Nathan has a personal obsession with the Gorge Road Jump Park, which he designed, built and maintains on council land. I don’t do that kind of riding, but whether you do or don’t, it is an amazing thing to see. If you are in Queenstown, go and check it out.
Our last day in Queenstown featured a go at Skyline, which had been closed through the very busy tourist season. As it turned several factors made our day a bit unusual - opening day, a National DH race in Invercargill a few days beforehand, and the holiday rush continuing meant there were queues - long ones. Still, much quicker than walking up, and access to a maze of trails that range from cruisy to desperate. Even with the long lines we got in 5 runs in two hours, but word is that can be a lot better most days. Good fun... I want to go back, and maybe rent a DH bike.
The heinous weather on the West Coast meant we gave that a miss took the inland route back to Picton. While the West Coast went under water again, Canterbury copped a NorWester and long-suffering Christchurch ended up with serious bush fire problems.
For us the extreme weather meant we got to see the Rakaia in flood - not to be missed if you can ever manage it. By chance we camped on the south side of the gorge with a view of the riverbed, which was about two thirds gravel and looked like a nice place for a wander. After a weird night with stars, rain and lightning at the same time, the river was up to the point where we decided against going walkies. By the time we had eaten our muesli the water was bank to bank, metres higher, and had standing waves that looked surfable. You have to see it to believe it.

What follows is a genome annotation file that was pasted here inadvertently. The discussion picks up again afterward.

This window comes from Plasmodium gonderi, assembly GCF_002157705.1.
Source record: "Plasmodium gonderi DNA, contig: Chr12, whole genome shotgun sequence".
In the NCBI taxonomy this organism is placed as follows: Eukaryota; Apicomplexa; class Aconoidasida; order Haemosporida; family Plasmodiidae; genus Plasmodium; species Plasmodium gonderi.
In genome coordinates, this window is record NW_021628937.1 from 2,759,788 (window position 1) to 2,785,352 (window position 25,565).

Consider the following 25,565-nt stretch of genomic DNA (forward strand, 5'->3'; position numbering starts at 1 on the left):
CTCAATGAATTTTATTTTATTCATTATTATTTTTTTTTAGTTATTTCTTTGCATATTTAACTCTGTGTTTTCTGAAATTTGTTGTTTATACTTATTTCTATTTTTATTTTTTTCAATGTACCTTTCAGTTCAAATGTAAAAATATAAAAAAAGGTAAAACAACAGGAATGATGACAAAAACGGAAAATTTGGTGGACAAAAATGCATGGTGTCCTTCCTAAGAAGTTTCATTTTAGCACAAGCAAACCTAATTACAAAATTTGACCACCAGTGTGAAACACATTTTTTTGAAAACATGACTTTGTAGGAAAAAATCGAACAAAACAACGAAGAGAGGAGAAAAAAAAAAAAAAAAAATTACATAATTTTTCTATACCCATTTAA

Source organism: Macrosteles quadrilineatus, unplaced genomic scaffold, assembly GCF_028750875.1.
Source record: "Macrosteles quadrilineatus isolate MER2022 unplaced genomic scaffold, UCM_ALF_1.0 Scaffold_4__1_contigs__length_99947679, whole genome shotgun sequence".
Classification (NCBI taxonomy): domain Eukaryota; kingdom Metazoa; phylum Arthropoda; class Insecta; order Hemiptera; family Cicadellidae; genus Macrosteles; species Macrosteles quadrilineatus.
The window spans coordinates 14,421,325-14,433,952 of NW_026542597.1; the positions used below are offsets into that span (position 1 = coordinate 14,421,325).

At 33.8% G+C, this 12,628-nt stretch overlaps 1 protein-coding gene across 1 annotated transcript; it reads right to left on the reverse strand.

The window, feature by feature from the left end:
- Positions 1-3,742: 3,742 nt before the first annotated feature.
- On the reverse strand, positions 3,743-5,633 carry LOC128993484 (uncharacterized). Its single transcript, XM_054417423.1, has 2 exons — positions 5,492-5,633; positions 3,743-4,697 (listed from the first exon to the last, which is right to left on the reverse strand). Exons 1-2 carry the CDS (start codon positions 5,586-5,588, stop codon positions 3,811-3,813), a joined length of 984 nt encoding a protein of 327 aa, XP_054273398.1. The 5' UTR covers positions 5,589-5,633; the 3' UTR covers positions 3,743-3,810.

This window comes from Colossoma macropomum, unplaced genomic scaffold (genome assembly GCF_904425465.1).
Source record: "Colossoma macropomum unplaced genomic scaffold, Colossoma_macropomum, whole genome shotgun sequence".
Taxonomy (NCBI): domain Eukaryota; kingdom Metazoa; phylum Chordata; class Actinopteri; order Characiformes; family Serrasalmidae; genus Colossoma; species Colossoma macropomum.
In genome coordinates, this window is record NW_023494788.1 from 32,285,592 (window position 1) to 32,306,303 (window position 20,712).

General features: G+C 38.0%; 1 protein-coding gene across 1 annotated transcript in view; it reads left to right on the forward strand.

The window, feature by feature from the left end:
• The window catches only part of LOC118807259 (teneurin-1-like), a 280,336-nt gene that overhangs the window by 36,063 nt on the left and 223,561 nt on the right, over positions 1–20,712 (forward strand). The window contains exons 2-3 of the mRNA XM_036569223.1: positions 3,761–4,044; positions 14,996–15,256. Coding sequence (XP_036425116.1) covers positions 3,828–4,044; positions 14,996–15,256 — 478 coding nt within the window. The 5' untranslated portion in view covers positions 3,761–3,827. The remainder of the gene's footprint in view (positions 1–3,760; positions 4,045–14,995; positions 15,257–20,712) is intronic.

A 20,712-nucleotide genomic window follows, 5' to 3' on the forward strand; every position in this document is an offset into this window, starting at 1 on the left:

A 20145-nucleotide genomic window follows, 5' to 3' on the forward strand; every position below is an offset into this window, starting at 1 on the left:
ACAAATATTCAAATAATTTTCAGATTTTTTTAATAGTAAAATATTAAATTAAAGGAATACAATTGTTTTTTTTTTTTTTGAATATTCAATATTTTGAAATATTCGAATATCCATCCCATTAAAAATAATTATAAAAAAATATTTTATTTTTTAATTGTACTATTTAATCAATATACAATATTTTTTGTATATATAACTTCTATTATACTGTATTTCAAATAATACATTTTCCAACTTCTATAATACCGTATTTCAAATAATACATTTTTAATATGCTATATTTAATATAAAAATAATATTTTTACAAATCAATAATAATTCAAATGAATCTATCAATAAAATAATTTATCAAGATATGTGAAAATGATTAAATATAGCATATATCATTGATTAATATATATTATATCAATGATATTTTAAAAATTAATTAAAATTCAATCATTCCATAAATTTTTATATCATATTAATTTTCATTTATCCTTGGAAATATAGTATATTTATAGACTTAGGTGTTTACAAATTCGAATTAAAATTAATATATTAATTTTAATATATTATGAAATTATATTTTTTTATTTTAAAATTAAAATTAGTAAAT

One last day on the road, one more chance at a bike ride: I spotted a sign pointing to the Wharfedale Track near Oxford. We stopped and got instructions, cross referenced with the Kennetts directions, and ended up hauling the caravan through a stream and several farm gates until we panicked and got it turned around several kms short of the trailhead. We did several versions of that on the junket: take a turn off down an interesting byway, and end up wishing we had ditched the caravan somewhere simple. Live and learn. As it turned out we could have made the carpark, and there was a large turning circle up there, along with stupendous views. The Wharfedale track is incredible! A 130 year old stock route, it is well-maintained and carves a line through beautiful bush and forest to a hut, a 30km return trip. Allegedly there is a large loop that can be made out of the ride, but the out and back is 100% singletrack and the return trip flows like butter.
General observations about roaming around our little South Seas paradise: people drive better in the South. Or they are not in such a hurry. Or we got lucky down there, and unlucky up here. The proliferation of the giant irrigation rigs we dubbed ‘water-monsters’ is hard to miss. Big dairy is getting bigger. The other thing that needs some sort of control is ‘freedom camping’ by visitors in cheap campers. There are few things more depressing than a rest area with shit and toilet paper tucked behind the first available bush. And it is a theme repeated all over the country. There are hundreds (maybe thousands?) of low-rent campers on the road, from a dizzying array of companies. I wonder how hard it is to sit the renters down before they embark and give them a basic guide to where they can park their nasties? We have done plenty of trips in our van, and had no trouble whatsoever finding places to camp that were equipped with facilities. They cost a few bucks though.